What does NCTC imply?
Let it not be National Centre for Terrorizing Citizens!
DR. AKHTAR HUSSAIN MIR
On 3 February 2012, the Union Government’s Home Ministry issued an executive order (office memorandum III 11011/67/05-IS.IV) establishing the NCTC with effect from 1st March. The office memorandum references Article 73 of the Constitution says that Union’s executive power can be exercised in relation to those matters on which Parliament can legislate; but not those that also fall within the powers of a state’s legislature. Criminal law and procedure, preventive detention and public order are all matters in this common zone. The effect of this legal feint-and-dodge is ominous in purpose and sinister in design. Not established under law, the NCTC sits under the Intelligence Bureau (IB), itself ungoverned by any statute, one originally designed by the British during the Great Game to watch the Russians in the North-West Frontier. This means that the IB has no Parliamentary supervision; but the IB also has no powers of arrest or seizure, since that would require a law. : Like the IB, it has no governing law, but by executive fiat it derives power under the Unlawful Activities (Prevention) Act, 1967 (UAPA). This law was twice amended in 2004 and 2008 to deal with terrorism, and what this means is that the NCTC can do today what the IB cannot: it can arrest, detain, interrogate and prosecute. This is far beyond the powers of the American model on which the Indian NCTC claims to have been based. The bitter politics now enveloping the proposed revamp of India’s national security structures is the result of two impulses. First, no bureaucracy or power system likes giving up control. Indeed Mr. Chidambaram’s initial idea to create a separate Ministry of Internal Security which would control the proposed NCTC made much more sense but ran into entrenched opposition long ago. The second more obvious reason, as some experts have pointed out, is that the proposed NCTC would report to the Intelligence Bureau and the fear is of unmitigated power being misused by shadowy agencies with political motives. This objection is a valid enough but it can be fixed easily if there is a genuine discussion on administrative rules and reporting lines. Why throw the baby out with the bathwater?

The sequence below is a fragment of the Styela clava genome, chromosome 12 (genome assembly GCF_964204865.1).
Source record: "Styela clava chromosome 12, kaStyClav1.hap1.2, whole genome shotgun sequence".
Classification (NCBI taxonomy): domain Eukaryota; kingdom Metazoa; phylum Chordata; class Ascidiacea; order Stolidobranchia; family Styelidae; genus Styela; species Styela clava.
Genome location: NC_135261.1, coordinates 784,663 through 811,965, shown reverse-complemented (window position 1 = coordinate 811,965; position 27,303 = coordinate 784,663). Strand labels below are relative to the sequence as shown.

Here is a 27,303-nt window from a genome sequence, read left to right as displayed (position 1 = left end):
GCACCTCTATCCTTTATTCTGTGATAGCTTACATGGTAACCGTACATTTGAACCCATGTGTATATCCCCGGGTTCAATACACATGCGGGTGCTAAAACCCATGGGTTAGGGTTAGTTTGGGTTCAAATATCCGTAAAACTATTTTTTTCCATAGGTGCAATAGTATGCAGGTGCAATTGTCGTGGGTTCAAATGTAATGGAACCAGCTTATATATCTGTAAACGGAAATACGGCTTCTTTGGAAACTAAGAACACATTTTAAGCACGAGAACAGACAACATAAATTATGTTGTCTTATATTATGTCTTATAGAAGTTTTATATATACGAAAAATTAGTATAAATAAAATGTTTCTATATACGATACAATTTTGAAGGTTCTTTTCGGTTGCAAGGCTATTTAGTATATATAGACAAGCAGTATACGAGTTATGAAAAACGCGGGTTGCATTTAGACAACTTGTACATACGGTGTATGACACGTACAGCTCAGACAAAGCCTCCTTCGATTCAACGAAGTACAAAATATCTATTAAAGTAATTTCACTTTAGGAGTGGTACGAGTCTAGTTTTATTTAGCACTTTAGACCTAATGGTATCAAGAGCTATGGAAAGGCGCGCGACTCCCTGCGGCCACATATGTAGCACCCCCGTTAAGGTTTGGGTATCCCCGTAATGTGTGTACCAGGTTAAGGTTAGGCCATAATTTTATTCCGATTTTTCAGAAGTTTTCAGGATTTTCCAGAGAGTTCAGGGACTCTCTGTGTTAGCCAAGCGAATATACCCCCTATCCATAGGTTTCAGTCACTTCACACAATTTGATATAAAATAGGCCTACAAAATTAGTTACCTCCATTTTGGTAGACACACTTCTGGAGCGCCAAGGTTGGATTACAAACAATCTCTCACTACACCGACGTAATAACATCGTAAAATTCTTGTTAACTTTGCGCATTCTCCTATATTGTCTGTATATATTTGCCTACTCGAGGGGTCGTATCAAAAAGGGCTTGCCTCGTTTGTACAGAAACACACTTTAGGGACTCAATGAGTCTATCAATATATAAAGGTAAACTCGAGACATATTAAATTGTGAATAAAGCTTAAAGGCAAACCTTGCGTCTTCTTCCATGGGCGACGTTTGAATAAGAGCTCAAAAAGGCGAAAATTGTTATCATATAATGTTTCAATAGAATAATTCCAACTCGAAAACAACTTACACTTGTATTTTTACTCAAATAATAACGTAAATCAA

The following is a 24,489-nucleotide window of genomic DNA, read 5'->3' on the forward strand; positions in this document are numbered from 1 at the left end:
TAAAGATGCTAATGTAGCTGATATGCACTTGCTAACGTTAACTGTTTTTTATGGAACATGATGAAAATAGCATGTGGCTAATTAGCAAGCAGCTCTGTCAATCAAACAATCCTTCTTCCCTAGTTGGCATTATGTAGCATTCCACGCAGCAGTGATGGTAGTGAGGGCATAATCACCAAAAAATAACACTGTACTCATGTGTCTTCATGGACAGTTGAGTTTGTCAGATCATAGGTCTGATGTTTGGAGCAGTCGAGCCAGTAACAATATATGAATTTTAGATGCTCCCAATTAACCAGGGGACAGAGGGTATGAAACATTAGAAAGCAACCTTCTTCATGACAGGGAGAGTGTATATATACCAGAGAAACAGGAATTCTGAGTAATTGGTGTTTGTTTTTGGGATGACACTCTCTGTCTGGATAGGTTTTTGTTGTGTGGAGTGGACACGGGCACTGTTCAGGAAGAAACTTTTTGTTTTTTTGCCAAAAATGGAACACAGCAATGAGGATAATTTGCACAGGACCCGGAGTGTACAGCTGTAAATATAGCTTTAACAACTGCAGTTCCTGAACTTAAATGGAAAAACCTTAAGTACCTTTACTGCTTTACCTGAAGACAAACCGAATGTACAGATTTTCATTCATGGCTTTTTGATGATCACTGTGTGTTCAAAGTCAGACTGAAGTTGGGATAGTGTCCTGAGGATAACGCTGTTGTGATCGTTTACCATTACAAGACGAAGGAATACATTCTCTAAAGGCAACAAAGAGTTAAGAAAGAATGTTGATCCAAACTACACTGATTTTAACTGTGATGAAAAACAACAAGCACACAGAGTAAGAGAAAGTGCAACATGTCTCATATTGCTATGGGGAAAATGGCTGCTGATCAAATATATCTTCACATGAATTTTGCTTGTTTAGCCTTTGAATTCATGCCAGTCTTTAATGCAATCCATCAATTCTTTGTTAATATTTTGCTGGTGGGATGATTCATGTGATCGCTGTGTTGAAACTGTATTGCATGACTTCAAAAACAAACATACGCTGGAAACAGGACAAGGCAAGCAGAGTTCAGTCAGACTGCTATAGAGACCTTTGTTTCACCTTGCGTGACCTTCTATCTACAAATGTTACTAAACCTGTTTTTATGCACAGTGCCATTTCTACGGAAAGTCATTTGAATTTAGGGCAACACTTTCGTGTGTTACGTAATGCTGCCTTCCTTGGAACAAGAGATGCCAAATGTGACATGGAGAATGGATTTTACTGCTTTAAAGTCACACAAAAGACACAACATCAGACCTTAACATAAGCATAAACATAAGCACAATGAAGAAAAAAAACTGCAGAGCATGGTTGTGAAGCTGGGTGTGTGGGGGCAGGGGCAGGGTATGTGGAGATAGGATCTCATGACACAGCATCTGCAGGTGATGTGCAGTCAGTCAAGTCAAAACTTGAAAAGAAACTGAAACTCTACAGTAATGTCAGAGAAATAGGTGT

Just as India needs a truly autonomous CBI to deal with corruption, it also needs a professional anti-terror mechanism. The NCTC is far more than a monitoring unit. Its personnel can fly into any state without reference to local police or the state’s home department, arrest any suspect and, in a domestic version of that wonderful American euphemism, perform ‘extraordinary rendition’ by flying the suspects right out to be held for up to four months without trial. We should see this for what it really is: an attempt to brand every single citizen of this country as a potential terrorist. The very real problem of terrorism has, in the hands of this government, became an excuse for the violation of civil liberties and fundamental rights, and by repeatedly raising the spectre of terrorism we are asked to surrender hard earned freedoms. Just look at the criticism of Mr. Chidambaram’s proposal. Six BJP chief ministers (Narendra Modi, Shivraj Singh Chauhan, Raman Singh, DV Sadanand Gowda, BC Khanduri and PK Dhumal) have joined a stage-managed chorus of state rights being trampled in concert with Naveen Patnaik’s BJD and J. Jayalalithaa’s AIADMK. Add the embarrassing opposition by the government’s own allies, Trinamool Congress and National Conference, with the loud noises from the CPI, and it seems like yet another case of bad political management by the Congress .Omar Abdullah in his address to state Assembly on 27th March declared that the state has given “conditional consent” to its formation and declared that “state will not in any way allow the independence of operation by central agencies in the state, we have very bad experience of the central agencies going for independent operations, without taking the state police along” Whether it is the fight against terrorists or the military battle with the Naxals, plain common sense would tell you that solid state level intelligence and policing must always be complimented by a centralized command and control structure. It is a no-brainer and in the states most affected by insurgencies, terrorism of all forms including saffron terror threat, counter-insurgency operations have always been coordinated by a unified command headquarters. This is a bare minimum for collating the inputs of multiple agencies and for the basic practicalities of day-to-day work. The original idea itself draws from the experience of the United States which revamped its intelligence gathering after 9/11 and set up its own National Counter Terrorism Centre under the Director of National Intelligence who directly reports to the President. The US setup was a response to the serious problem of poor coordination of intelligence between agencies that 9/11 exposed and Mr. Chidambaram’s proposal is the ultimate outcome of similar problems that were obvious in our own response to the 26/11 terror attacks in Mumbai. The oddest thing about this word “terrorism” is that it is so closely tied to “liberty”. It comes from the Latin verb `terrere', to frighten, and later from the French `terrorisme'. Nearly 300 years ago, during Robespierre’s Reign of Terror, it was used as a means of governance against enemies of the newly-founded state. Today it references non-state and anti-national elements acting against the state. But what do you call it when the state arms itself with powers to terrorize its own? The NCTC: the National Centre for Terrorizing Citizens.
Dr. Akhtar Hussain Mir
Lastupdate on : Mon, 7 May 2012 21:30:00 Makkah time
Lastupdate on : Mon, 7 May 2012 18:30:00 GMT
Lastupdate on : Tue, 8 May 2012 00:00:00 IST
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